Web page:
Have you read the original story lately? (You can do that here at Project Gutenberg.) Going outside the part we all remember, with Ichabod being chased down by a headless horseman, the bulk of the story is full of detailed descriptions of small village life in rural 1790 America (which, if you remember, is just seven years after the end of the Revolutionary War... this story takes place when George Washington is President, and New York is the capital of the U.S.). The story focuses very little on anything that happens outside Sleepy Hollow. It's more about Ichabod Crane settling into this tiny village in upstate New York (upstate circa 1790, which puts it about 53 minutes by car from Brooklyn today); and the guy is kind of a louse. I'm sorry, but he is. He's mean. He's only after Katrina for her father's money. And he's kind of a snob to Brom Bones (his perceived rival for Katrina's affections). In Ichabod's defense, I suppose you could argue that he is written as a man of the times, though that thought is actually more disturbing.
When I set out to adapt it, I knew I wasn't making him my lead; but I still named the piece after him (or, again, after the perceived crux of the play). Which was strange, because the new school teacher, Abigail Seymour, and the oldest student, Hanna, were clearly my dual protagonists. Hanna going so far as to take on the closest thing to narration duties anyone could have in this script. After a year or tweaking it, I realized that the original title felt wrong. It felt like it wasn't genuine to the play. Or to Abigail and Hanna. This had really become a Lost Chapter of a larger piece; a play that pulls from the story of Ichabod, Katrina, and Brom, and of the residents' tales of ghosts that haunt their village, but that tells its own story. It's like the end of Back to the Future II, where Marty McFly is running around in 1955 again while the original plot of the first film is going on and you're watching all this stuff happen that you didn't know was happening, but now that you know, it's pretty sweet. Yeah, it's like that. It fits into the original; you could practically cut and paste it on that one page near the very end; but it also makes you look at the story from another perspective (and if you haven't seen the Back to the Future Trilogy, please do; both to get my point and because it's Back to the Future). I wasn't changing Washington Irving's world --- just shining a new light on it. Okay, I did change things a bit. Again, adaptation.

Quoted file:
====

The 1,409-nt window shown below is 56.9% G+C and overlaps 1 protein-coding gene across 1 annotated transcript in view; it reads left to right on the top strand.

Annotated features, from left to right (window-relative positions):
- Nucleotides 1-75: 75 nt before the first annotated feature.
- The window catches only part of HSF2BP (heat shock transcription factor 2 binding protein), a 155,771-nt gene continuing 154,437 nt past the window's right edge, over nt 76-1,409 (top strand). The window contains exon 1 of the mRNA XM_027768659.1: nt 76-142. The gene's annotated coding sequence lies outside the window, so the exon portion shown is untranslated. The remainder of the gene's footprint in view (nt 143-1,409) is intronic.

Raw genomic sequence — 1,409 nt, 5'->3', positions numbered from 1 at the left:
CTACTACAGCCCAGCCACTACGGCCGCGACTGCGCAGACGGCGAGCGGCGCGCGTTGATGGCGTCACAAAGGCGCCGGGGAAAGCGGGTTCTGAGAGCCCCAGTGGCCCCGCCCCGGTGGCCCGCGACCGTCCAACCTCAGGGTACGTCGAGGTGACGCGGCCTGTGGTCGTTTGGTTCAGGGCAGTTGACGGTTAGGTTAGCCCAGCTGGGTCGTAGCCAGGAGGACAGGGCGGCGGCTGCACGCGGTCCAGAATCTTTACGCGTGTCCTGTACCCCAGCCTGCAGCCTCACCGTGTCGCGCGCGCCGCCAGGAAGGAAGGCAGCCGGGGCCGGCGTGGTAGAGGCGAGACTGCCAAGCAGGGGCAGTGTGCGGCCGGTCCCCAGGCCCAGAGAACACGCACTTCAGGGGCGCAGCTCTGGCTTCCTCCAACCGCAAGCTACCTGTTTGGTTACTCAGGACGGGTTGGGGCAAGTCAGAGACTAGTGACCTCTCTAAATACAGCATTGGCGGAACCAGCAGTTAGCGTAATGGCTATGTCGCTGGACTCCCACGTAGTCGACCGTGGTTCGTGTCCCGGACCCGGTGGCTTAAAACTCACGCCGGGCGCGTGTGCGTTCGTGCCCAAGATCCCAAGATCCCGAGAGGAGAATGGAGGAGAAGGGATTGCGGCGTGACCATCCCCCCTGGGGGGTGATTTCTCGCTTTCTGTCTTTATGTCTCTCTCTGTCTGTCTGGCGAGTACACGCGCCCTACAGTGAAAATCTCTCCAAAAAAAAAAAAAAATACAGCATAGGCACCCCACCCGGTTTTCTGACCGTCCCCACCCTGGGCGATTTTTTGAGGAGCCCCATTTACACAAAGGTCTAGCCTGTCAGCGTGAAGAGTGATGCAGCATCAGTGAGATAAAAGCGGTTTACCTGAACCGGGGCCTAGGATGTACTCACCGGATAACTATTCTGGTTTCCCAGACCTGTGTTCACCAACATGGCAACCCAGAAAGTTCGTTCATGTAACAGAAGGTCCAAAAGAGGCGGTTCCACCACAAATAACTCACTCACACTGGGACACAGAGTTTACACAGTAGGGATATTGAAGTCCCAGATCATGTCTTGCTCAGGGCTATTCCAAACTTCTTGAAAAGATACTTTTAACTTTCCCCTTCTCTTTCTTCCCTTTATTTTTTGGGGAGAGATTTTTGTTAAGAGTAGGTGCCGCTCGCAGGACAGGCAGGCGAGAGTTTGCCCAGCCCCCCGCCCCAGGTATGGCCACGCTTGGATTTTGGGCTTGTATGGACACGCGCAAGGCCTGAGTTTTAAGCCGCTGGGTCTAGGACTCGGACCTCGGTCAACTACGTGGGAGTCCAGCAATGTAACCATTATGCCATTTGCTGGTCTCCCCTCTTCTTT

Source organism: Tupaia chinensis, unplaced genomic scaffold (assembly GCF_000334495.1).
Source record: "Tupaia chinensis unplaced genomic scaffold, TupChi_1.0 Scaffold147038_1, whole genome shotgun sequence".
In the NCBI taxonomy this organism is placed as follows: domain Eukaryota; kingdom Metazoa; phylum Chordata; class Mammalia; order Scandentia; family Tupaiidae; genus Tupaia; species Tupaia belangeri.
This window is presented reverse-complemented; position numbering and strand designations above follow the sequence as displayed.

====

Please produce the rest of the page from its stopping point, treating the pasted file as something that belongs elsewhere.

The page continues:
So why the new title now? There are lots of adaptations of Sleepy Hollow out there, in and out of the theatre world. Lots of versions done by theaters all over, every year, and I wanted a title that stood out, but that made it clear this was different than a faithful adaptation. I want it produced elsewhere. I want to see it happening around the country, for it to become a Fall tradition. And I didn't think the old title was inviting that to happen. I just didn't. And I knew the play. One of my playwriting professors once said he didn't think there were many plays that could pull off a gerund in the title. I think he was right about this one. More so, when you read the old title and the synopsis, they didn't gel. If you read the first act sample, they didn't click. Because that's not what the play's about. It's not about Ichabod being missing. Ichabod just happens to be missing. It's much more the journey of Hanna and Abigail, their friendship, and the mystery as to why the horseman haunts Sleepy Hollow. It's Sleepy Hollow, but with more of the world being revealed. It's meant to complement the original, remind you of it, take you back to it, but it's its own story. Did I take liberties? Yeah. Is Abigail maybe more independent than young women of 1790 upstate New York were portrayed? I sure hope so. Truly, in essence, it's fan fic. Let's be honest, cards on the table; all adaptations are fan fic. The FOX TV show Sleepy Hollow (which I love), or Once Upon a Time on ABC, or the book (and musical) Wicked, or BBC's Sherlock, CBS's Elementary, or the film Maleficent, or hey, even Frozen, or pretty much every Disney film ever made... it's all fan fic. They're all adaptations of other stories. You know the movie Tangled was once called something else. Probably Rapunzel. But they changed it. Now, some say that Disney did that to market the film to boys as well as girls (apparently boys can't handle watching a film named after a women or some such rubbish), but gender politics aside, I think Tangled is a better title. That story is, yes, about Rapunzel, but it's also very much about her and Flynn Rider and this adventure that they (yeah, I'm going there) get tangled up in together. It's a cute title that ultimately fits that movie better.